Brian McKeever becomes Canada’s most decorated winter Paralympian

PYEONCGCHANG, Korea, Republic Of — Medal No. 14 was both historic and incredibly hard.

When Brian McKeever looks back at the race that made him Canada’s most decorated winter Paralympian, he’ll remember it as one of his most difficult.

The visually impaired cross-country skier opened the Pyeongchang Paralympics with a gold medal in the 20-kilometre event on Monday, his 11th Paralympic gold medal and 14th overall.

And in the moments afterward, the 38-year-old from Canmore, Alta., talked about the lung-busting final few kilometres.

“That one was hard. That one was really hard,” McKeever said. ”I think we had a plan to ski comfortably into it and try and build towards the end, and I think I built too much in the middle.

“I almost undid it because the last lap was very hard to keep the pace, but good enough in the middle that we built a nice lead and then we were able to hang on. But it was touch and go there at the end.

McKeever passed the late Lana Spreeman, an alpine skier who captured 13 Paralympic medals between 1980 and ‘94.

McKeever, who carried Canada’s flag into Friday’s opening ceremonies, crossed in a time of 46 minutes 2.4 seconds with guides Graham Nishikawa and Russell Kennedy. The duo took turns guiding McKeever after each loop, a two-guide tactic the Canadian first implemented four years ago in Sochi.

“They did an awesome job today,” McKeever said on his guides. ”It was super windy out there, so to be able to tuck in behind these big boys is important for me to get that rest a bit. They pushed hard, they skied really well, and they took care of me the whole way.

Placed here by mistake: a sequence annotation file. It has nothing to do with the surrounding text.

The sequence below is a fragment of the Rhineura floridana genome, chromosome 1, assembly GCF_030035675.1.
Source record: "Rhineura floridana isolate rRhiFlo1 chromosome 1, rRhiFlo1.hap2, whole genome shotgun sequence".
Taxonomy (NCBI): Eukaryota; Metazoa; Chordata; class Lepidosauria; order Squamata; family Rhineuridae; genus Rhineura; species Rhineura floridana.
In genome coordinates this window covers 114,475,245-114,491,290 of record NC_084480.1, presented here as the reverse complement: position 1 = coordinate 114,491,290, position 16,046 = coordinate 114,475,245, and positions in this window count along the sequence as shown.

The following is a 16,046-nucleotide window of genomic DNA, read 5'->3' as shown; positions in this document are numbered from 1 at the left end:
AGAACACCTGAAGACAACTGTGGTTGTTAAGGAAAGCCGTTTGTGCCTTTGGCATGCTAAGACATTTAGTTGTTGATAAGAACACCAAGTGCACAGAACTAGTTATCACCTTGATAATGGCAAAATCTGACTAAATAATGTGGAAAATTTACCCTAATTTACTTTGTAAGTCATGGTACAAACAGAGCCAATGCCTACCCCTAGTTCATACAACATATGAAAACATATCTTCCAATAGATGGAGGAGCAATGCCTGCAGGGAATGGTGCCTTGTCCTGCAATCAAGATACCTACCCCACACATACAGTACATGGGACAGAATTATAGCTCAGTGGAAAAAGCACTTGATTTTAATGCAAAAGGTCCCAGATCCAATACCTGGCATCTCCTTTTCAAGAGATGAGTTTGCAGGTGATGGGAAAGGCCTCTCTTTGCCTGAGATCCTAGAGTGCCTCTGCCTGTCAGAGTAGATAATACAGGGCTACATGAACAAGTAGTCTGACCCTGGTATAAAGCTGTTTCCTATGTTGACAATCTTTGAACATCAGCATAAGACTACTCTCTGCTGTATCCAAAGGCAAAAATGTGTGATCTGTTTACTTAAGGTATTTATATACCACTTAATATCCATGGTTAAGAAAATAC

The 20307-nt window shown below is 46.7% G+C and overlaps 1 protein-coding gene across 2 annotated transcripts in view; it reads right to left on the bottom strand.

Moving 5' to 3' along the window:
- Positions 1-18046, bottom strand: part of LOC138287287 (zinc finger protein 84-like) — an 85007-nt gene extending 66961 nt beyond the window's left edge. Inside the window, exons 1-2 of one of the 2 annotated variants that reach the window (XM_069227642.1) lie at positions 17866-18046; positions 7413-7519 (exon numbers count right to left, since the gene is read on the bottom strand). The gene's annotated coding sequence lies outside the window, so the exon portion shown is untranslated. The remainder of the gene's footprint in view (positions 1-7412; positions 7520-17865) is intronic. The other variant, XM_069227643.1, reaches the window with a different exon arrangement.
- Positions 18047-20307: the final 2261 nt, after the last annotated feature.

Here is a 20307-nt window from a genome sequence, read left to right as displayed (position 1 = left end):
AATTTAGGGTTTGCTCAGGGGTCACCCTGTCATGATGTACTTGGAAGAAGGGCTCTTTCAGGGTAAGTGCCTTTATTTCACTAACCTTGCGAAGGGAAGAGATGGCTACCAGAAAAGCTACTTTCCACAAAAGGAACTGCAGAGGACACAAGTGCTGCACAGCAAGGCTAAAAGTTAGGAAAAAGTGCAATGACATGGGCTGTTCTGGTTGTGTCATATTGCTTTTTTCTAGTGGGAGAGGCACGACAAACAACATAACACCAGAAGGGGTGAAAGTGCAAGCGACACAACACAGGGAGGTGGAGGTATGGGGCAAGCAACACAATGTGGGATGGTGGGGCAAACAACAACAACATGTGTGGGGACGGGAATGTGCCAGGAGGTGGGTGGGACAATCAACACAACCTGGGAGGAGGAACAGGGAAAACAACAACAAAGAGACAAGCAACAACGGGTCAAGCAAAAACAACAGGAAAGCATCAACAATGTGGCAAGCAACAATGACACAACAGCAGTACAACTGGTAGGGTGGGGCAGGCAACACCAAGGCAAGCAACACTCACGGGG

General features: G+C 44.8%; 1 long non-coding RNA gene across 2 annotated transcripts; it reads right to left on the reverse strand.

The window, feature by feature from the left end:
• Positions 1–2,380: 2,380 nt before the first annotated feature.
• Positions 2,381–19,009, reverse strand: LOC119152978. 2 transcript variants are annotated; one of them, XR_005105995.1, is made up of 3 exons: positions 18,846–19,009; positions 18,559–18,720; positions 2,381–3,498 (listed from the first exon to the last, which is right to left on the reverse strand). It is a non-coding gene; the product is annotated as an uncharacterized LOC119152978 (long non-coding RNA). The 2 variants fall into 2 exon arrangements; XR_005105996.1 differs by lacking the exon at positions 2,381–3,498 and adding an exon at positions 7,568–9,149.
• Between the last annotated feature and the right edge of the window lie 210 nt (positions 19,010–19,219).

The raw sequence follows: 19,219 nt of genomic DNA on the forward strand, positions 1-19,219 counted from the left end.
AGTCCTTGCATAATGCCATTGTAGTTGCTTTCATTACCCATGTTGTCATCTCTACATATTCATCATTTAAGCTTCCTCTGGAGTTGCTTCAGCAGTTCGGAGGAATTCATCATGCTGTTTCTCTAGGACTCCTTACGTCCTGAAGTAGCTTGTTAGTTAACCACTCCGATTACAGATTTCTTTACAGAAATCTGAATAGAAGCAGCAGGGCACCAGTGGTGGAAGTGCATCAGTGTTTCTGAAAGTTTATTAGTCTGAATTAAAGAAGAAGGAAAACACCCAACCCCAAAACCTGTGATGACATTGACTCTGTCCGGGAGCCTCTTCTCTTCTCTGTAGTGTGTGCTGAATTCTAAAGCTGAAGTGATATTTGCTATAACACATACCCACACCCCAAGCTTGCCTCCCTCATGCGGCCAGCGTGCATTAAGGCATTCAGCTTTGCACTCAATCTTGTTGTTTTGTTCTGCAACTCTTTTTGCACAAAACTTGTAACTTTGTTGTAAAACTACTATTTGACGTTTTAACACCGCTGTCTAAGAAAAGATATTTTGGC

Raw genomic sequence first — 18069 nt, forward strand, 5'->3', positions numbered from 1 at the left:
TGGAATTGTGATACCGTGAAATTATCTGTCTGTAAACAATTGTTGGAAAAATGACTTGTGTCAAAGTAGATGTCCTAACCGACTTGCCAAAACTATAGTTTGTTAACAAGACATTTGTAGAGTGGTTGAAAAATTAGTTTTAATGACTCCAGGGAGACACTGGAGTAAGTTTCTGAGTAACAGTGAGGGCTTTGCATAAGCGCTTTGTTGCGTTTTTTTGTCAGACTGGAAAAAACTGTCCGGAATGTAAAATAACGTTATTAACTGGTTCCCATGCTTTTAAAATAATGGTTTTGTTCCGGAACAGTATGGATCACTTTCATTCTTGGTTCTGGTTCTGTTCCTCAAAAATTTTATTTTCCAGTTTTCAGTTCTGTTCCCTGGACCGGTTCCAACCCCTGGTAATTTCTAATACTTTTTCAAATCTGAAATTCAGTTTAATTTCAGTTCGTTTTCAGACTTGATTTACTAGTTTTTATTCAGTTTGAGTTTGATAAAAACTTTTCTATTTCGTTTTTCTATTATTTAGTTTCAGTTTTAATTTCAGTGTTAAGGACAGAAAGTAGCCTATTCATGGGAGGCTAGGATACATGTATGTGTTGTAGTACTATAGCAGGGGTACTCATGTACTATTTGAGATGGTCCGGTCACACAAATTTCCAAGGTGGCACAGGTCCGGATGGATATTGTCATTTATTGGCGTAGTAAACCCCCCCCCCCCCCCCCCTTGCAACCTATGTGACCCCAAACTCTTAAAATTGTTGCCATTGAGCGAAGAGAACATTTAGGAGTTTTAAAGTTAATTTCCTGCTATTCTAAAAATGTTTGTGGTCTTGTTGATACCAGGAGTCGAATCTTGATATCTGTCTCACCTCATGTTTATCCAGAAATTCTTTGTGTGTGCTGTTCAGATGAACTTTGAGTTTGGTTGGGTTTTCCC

“But it was hard staying with these boys … Both Russ and Graham did such a good job today that I was hurting by the end, so it was thanks to them that we got this done.”

Nishikawa, a 34-year-old from Whitehorse, shrugged off McKeever’s praise.

“He always gives us too much props,” he said. ”We have the hardest job here. He’s so fast, and we have to drive a really hard pace and into the wind, and so we’re trying to give her as hard as we can. But we know he’s always going to keep up. He’s Brian.”

Kennedy, who competed for Canada in the sprint at the Olympics last month, is a rookie guide. He took over for Nishikawa on the second lap.

“I just had to remember that Brian has done 10K and I haven’t, so that’s learning a bit, of how hard to go and just keeping track of him,” Kennedy said. ”But he’s so fit that it’s not really a problem.”

Yury Holub was second in 47:07.5, while Thomas Clarion of France took the bronze in 47:24.4.

McKeever suffers from Stargardt’s disease, an inherited condition of macular degeneration that also claimed his father’s vision. He started to lose his eyesight at the age of 19. The disease has robbed him of his central vision, but he still has 100 per-cent peripheral vision — he likes to tell people he can see the donut, but not the Timbit.

The skier should add to his medal total in Pyeongchang, as the 20K was just his first of three events.

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